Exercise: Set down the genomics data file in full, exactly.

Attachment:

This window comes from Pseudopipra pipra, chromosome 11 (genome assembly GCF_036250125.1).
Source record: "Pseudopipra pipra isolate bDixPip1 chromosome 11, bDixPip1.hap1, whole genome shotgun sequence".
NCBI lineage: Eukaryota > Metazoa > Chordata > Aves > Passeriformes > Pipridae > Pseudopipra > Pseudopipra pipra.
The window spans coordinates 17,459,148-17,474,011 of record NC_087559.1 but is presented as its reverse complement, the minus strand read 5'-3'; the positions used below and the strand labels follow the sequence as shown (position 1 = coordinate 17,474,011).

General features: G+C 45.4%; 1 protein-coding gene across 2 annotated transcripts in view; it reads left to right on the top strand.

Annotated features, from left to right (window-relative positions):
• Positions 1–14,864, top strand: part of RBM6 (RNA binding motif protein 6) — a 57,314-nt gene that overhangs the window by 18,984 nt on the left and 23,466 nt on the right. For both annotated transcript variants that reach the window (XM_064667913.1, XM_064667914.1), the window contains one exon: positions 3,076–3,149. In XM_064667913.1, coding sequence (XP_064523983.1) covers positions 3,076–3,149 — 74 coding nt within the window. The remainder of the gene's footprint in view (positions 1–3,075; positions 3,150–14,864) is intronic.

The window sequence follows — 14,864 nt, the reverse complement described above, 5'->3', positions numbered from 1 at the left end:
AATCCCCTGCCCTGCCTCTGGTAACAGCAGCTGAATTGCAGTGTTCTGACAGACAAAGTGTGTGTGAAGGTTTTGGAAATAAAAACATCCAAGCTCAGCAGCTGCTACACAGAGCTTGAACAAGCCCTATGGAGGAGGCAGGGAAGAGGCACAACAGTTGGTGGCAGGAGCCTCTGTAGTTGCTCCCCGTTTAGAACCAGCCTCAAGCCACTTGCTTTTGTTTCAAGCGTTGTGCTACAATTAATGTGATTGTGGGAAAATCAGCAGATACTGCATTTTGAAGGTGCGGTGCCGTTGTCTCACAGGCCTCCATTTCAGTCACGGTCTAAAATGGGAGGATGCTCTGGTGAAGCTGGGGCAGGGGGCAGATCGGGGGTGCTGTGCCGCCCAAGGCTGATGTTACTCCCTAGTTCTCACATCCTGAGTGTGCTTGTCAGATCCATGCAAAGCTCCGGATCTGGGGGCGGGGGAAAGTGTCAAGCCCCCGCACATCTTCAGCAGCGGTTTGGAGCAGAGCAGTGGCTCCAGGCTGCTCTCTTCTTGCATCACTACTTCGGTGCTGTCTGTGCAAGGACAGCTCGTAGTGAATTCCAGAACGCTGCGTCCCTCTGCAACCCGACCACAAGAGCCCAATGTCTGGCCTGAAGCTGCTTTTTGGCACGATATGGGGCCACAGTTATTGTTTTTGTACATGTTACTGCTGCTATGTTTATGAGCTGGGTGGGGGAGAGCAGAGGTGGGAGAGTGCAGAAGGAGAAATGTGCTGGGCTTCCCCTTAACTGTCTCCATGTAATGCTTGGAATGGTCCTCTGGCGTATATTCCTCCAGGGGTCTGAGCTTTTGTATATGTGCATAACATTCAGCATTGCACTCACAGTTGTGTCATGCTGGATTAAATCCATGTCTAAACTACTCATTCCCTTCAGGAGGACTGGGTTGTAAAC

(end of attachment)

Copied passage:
This window comes from Pseudopipra pipra, chromosome 11 (genome assembly GCF_036250125.1).
Source record: "Pseudopipra pipra isolate bDixPip1 chromosome 11, bDixPip1.hap1, whole genome shotgun sequence".
NCBI lineage: Eukaryota > Metazoa > Chordata > Aves > Passeriformes > Pipridae > Pseudopipra > Pseudopipra pipra.
The window spans coordinates 17,459,148-17,474,011 of record NC_087559.1 but is presented as its reverse complement, the minus strand read 5'-3'; the positions used below and the strand labels follow the sequence as shown (position 1 = coordinate 17,474,011).

General features: G+C 45.4%; 1 protein-coding gene across 2 annotated transcripts in view; it reads left to right on the top strand.

Annotated features, from left to right (window-relative positions):
• Positions 1–14,864, top strand: part of RBM6 (RNA binding motif protein 6) — a 57,314-nt gene that overhangs the window by 18,984 nt on the left and 23,466 nt on the right. For both annotated transcript variants that reach the window (XM_064667913.1, XM_064667914.1), the window contains one exon: positions 3,076–3,149. In XM_064667913.1, coding sequence (XP_064523983.1) covers positions 3,076–3,149 — 74 coding nt within the window. The remainder of the gene's footprint in view (positions 1–3,075; positions 3,150–14,864) is intronic.

The window sequence follows — 14,864 nt, the reverse complement described above, 5'->3', positions numbered from 1 at the left end:
AATCCCCTGCCCTGCCTCTGGTAACAGCAGCTGAATTGCAGTGTTCTGACAGACAAAGTGTGTGTGAAGGTTTTGGAAATAAAAACATCCAAGCTCAGCAGCTGCTACACAGAGCTTGAACAAGCCCTATGGAGGAGGCAGGGAAGAGGCACAACAGTTGGTGGCAGGAGCCTCTGTAGTTGCTCCCCGTTTAGAACCAGCCTCAAGCCACTTGCTTTTGTTTCAAGCGTTGTGCTACAATTAATGTGATTGTGGGAAAATCAGCAGATACTGCATTTTGAAGGTGCGGTGCCGTTGTCTCACAGGCCTCCATTTCAGTCACGGTCTAAAATGGGAGGATGCTCTGGTGAAGCTGGGGCAGGGGGCAGATCGGGGGTGCTGTGCCGCCCAAGGCTGATGTTACTCCCTAGTTCTCACATCCTGAGTGTGCTTGTCAGATCCATGCAAAGCTCCGGATCTGGGGGCGGGGGAAAGTGTCAAGCCCCCGCACATCTTCAGCAGCGGTTTGGAGCAGAGCAGTGGCTCCAGGCTGCTCTCTTCTTGCATCACTACTTCGGTGCTGTCTGTGCAAGGACAGCTCGTAGTGAATTCCAGAACGCTGCGTCCCTCTGCAACCCGACCACAAGAGCCCAATGTCTGGCCTGAAGCTGCTTTTTGGCACGATATGGGGCCACAGTTATTGTTTTTGTACATGTTACTGCTGCTATGTTTATGAGCTGGGTGGGGGAGAGCAGAGGTGGGAGAGTGCAGAAGGAGAAATGTGCTGGGCTTCCCCTTAACTGTCTCCATGTAATGCTTGGAATGGTCCTCTGGCGTATATTCCTCCAGGGGTCTGAGCTTTTGTATATGTGCATAACATTCAGCATTGCACTCACAGTTGTGTCATGCTGGATTAAATCCATGTCTAAACTACTCATTCCCTTCAGGAGGACTGGGTTGTAAAC